On Joe Garcia and Jayne Berry’s second date, Garcia decided it was time to bring the car along.
The couple cruised up to Dawsonville’s Amicalola Falls in Garcia’s 1960 Triumph TR-3A, which he has affectionately dubbed “the White Knight.” He whipped the British roadster around the winding mountain roads, though Berry was a bit oblivious to the car’s history and significance.
“I thought it was kind of novel, but it didn’t impress me like he thought,” said Berry, Garcia’s wife of five years. “I had no idea what the car was. But then I told my girlfriend who knows cars, and she said, ‘Holy cow, there are only 600 of those on the road.’”
Garcia has made that possible through decades of diligent care for the vehicle that has become intertwined with his entire adult life.
The Gainesville resident has owned and maintained his white Triumph for 50 years, during which the simple set of wheels transformed into a passion project. Garcia doesn’t treat it like a show car, instead savoring its drivability and striving to keep it on the road as long as he can.
“I’m really not a car nut at all; this was just my mode of transportation for a long time,” Garcia said. “I grew up with it. It’s something to keep me busy, and tinkering with it is fun. It helps me relax and get away from the stress at work.”
Indeed, he has done plenty of tinkering over the years — everything from repairing the engine and electrical work to routine brake jobs and cosmetic upgrades. Garcia estimated there are only a few hundred models of the car left in the U.S., and his has always had tags and been roadworthy.
“He spends a lot of time working on it, and he just loves to fix things and solve problems,” Berry said. “ … He knows every darn nut and bolt in that car.”
After 50 years of ownership, that shouldn’t come as a surprise.
Garcia said he paid $500 for the “bucket of bolts” in 1967, becoming the Triumph’s third owner. He was 20 years old, working ordnance in the Navy on a base in San Francisco and simply needed a reliable mode of transportation.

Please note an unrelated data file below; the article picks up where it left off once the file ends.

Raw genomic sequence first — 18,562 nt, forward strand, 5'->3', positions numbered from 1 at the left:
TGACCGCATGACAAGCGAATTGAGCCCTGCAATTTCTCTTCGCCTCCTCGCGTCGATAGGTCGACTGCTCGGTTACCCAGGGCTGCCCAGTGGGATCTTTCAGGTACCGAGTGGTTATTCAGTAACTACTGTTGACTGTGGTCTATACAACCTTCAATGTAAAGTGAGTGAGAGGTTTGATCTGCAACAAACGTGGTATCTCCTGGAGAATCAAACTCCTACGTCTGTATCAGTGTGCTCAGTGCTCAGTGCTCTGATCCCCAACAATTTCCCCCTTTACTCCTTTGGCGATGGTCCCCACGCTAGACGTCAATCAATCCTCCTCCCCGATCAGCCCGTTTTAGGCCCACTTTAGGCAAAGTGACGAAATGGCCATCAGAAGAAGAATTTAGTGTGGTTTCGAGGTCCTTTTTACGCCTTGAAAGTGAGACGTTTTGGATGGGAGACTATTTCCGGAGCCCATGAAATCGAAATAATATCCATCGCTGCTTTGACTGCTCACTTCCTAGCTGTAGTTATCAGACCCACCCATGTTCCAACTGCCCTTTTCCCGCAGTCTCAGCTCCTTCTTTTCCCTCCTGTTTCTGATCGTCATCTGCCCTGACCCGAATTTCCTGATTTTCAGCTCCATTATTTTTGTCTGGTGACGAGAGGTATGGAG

After finishing his service and receiving an economics degree from Stanford, the Los Angeles native spent 25 years performing contract administration and various other roles for the Santa Clara-based Kaiser Electronics, where he interned during his senior year of high school.
His passion for aircrafts, which he fostered during both his Naval and professional careers, led him to Gainesville in 1999 when he began working at L3 Technologies, an aerospace and defense company in Alpharetta.
The Triumph came along, of course, courtesy of Garcia’s new employer shipping it in a van for the nearly 2,500-mile trek to northeast Georgia.
“It’s a driver’s car, but I don’t think it could have made that trip,” Garcia said with a laugh.
He retired from L3 in 2015, and the 70-year-old joked his prized vehicle seemed to know he had much more time on his hands. A malfunction of the Triumph’s throw-out bearing, which releases the clutch, prompted an extensive rebuild in which several local businesses assisted.
Four Gainesville shops — Lester Radiator Sales and Services, Southern Auto Color, King Precision Machine and North Georgia Supply — provided replacements, refurbishments and paint jobs. North Georgia Paint & Body in Dahlonega performed painting and sanding, even extracting a wrench from the car’s left fender.
Yet Garcia estimated 90 percent of it is still original, which is what he believes lends the vehicle its “classic” aspect.
“I think what makes a car classic is in the originality,” Garcia said. “ … I could put a lot of new technology into the car, but I refuse to. I want it to be as pure as it was when it came off the lot.”
The parts that must be replaced, he said, aren’t too difficult to find despite being expensive. Still, Garcia estimated he has poured only $10,000-$12,000 into the vehicle during his 50 years with it.
Though he doesn’t keep the Triumph exclusively for shows, the Gainesville man has entered it in a handful of competitions. It most recently placed third out of eight TR-3As at the Atlanta British Motorcar Day in Roswell.
Berry recalled a show that didn’t go so well for her husband’s car. When the two were still dating, Garcia entered a competition at Berry College in Mount Berry but quickly realized he was outclassed.
“An exquisite car came by with two handlers, and the car had etchings on it of who painted it,” Berry said. “I remember Joe just gently closed his hood and said, ‘We’re out of here.’”
But that’s fine with Garcia, who instead finds joy behind the wheel of “the White Knight.” He said he’ll keep the “eclectic” vehicle, which he guessed has racked up about 250,000 miles, as long as it runs and he’s having fun with it.
The latter factor, at least, doesn’t appear to be changing any time soon.
“Once you name a car, you’re toast,” Berry said with a laugh. “I enjoy the car, and I love to see him happy about it. He has gotten to see his nephews when they were babies interested in the car, and now they have kids that are also interested in it.
“He used to drive his dad to work in that car and has had a lot of adventures in it. It has been a friend for 50 years. That’s a long relationship to have with an object.”